How much of the world is woody?
This repository contains all the code and data used in the manuscript.
make deps theplantlist-cache-unpack all
should run things with the greatest chance of success.
Automatically run version:
We use Travis CI to ensure reproducibility (or rather, repeatability/recomputability) of this project. A generated analysis can be found here. The log of running the analysis can be seen here (click on either of the jobs in the build matrix).
There are two big prerequisites for running this analysis: (1) installing all the packages (with versions that work) and (2) downloading all the data that the analysis depends on. There are two ways of doing each of these! The data is described first, and the alternative package approach is described at the bottom of the file. This should only be needed once package versions have changed to the point where the analysis is no longer working.
Fetching the data
There are two ways of fetching the required data (see
data/README.md for information on the data that we depend on).
Avoid hammering TPL
This fetches a set of data that I've archived.
This route allows you to delete all the data (
make purge) and easily rerun the analysis (
make theplantlist-cache-unpack all) without redownloading the data.
Running the analysis
To run the analysis, run the command
This will build processed versions of the data in the
output directory. It then converts the file
wood.R to a knitr script (
wood.Rnw) and runs
knitr on this to generate
wood.md (in markdown) and the figures for the paper (in
wood.md file is turned into a little html report of the analysis (
The actual manuscript is in
doc/wood-ms.pdf. Compiling this requires LaTeX to be installed.
Manually running everything
If you don't have
make installed, then you can compile everything by running
(this needs to be run from within R, with the working directory set to the same as this file. If you use Rstudio, then opening the file
wood.Rproj sets the working directory for you.
This will not compile the manuscript
doc/wood-ms.tex to pdf; if you have LaTeX installed you will need to do that in whatever way you normally would on your system. However, all figures in the manuscript will be created in
We require a few packages, namely
knitr, along with the non-CRAN package sowsear. Detailed version information is available in the file
.packrat/packrat.lock (on github see here).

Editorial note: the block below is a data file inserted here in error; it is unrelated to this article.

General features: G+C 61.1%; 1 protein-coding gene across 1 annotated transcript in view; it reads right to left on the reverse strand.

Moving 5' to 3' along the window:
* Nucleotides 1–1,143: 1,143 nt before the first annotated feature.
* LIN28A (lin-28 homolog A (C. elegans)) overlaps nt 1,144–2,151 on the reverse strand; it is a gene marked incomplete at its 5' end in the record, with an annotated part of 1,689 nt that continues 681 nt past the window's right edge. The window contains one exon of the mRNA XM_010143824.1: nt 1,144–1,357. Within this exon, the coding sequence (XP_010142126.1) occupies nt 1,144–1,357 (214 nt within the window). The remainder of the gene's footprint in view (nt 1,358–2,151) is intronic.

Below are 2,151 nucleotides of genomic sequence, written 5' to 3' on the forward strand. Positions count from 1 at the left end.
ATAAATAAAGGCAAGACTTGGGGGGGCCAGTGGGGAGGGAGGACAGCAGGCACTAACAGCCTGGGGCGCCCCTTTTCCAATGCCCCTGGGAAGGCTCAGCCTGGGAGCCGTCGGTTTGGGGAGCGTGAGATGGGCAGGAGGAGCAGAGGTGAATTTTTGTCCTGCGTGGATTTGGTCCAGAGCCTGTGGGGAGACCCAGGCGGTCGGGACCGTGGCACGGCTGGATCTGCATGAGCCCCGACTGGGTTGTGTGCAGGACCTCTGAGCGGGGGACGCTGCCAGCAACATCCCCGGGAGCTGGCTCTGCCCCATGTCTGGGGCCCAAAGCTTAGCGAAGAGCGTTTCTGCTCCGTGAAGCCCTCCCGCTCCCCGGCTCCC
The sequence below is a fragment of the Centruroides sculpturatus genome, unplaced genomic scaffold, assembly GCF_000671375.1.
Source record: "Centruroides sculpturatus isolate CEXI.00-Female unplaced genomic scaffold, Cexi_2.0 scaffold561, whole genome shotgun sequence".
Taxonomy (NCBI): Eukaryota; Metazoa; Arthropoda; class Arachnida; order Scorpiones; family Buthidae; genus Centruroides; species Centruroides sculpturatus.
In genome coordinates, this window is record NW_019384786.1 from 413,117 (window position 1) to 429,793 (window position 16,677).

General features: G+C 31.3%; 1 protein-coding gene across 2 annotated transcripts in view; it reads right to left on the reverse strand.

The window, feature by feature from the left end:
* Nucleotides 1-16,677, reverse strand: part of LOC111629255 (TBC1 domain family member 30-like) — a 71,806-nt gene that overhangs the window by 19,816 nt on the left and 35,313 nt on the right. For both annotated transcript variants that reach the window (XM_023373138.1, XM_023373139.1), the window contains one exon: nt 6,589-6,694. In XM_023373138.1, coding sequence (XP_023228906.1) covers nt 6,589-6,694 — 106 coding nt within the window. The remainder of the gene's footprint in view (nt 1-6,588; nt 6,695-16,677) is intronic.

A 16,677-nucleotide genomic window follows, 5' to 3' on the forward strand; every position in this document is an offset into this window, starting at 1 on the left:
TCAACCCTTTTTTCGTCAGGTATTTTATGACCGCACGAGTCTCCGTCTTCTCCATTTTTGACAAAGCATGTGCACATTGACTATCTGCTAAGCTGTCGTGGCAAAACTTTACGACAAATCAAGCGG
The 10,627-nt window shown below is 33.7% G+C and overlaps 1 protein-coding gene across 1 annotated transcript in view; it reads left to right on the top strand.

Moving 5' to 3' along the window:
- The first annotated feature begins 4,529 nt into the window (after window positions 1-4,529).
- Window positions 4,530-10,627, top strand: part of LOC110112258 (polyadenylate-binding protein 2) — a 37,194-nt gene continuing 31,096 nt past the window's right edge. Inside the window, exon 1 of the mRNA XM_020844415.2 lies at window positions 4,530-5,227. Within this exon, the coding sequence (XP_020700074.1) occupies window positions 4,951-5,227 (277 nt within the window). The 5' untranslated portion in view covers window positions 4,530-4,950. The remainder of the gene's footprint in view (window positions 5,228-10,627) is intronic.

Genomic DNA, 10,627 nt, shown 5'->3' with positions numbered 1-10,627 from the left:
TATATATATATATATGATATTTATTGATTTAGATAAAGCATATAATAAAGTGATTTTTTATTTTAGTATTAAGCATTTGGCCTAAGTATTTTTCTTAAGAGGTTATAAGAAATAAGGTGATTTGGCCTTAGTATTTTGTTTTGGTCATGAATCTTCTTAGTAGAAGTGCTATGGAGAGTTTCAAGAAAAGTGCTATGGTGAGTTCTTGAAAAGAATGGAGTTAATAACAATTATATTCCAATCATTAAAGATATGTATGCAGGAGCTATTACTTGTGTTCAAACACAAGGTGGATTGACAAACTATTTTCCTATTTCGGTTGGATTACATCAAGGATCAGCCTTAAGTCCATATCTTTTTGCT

will organise installing any missing packages and will warn about any packages that are out of date.
install.packages("devtools") if you don't already have it).
At present, we depend on the github version of diversitree; install that with
To recreate the geographic data (in
rgdal package is also required, but this also requires system installation of
gdal and should not
Using a known set of working packages with
Version rot means that while the analysis works now, it may not work in a few years when packages have been updated and changed their APIs. To guard against this, we have archived a set of known working packages using packrat.
We didn't want to use packrat all the time (our package use is hopefully straightforward enough that a plain installation should work) and we didn't want to bog down the repository with about 20MB of package sources (especially as there are stable canonical sources for almost all packages because CRAN retains sources indefinitely). As such there is a fairly unfortunate, and likey fragile, bootstrapping procedure for enabling packrat that we have bodged together.
which will download the known set of working sources from our releases page and copy files over from the
.packrat directory. This puts packrat into the state that packrat assumes the project is always in. Packrat then goes through and compiles all the packages and installs them locally into a directory
library. This process can take a while!
To disable packrat (putting the project back to using system-installed packages) run
To update the set of known working packages you can use the normal packrat tools and then run
which copies local changes into the
.packrat directory. These files can then be committed, though the remote
tar.gz file would then need updating to share these changes.
To record a set of system-installed packages as working, run
(note that this also sets the project up to use packrat, so running
make packrat-disable afterwards is probably wise).
make/packrat.mk for more information on our approach here, which does not fit neatly within packrat's scope. It's possible that by the time using the archived packages is necessary, better systems for doing this will exist.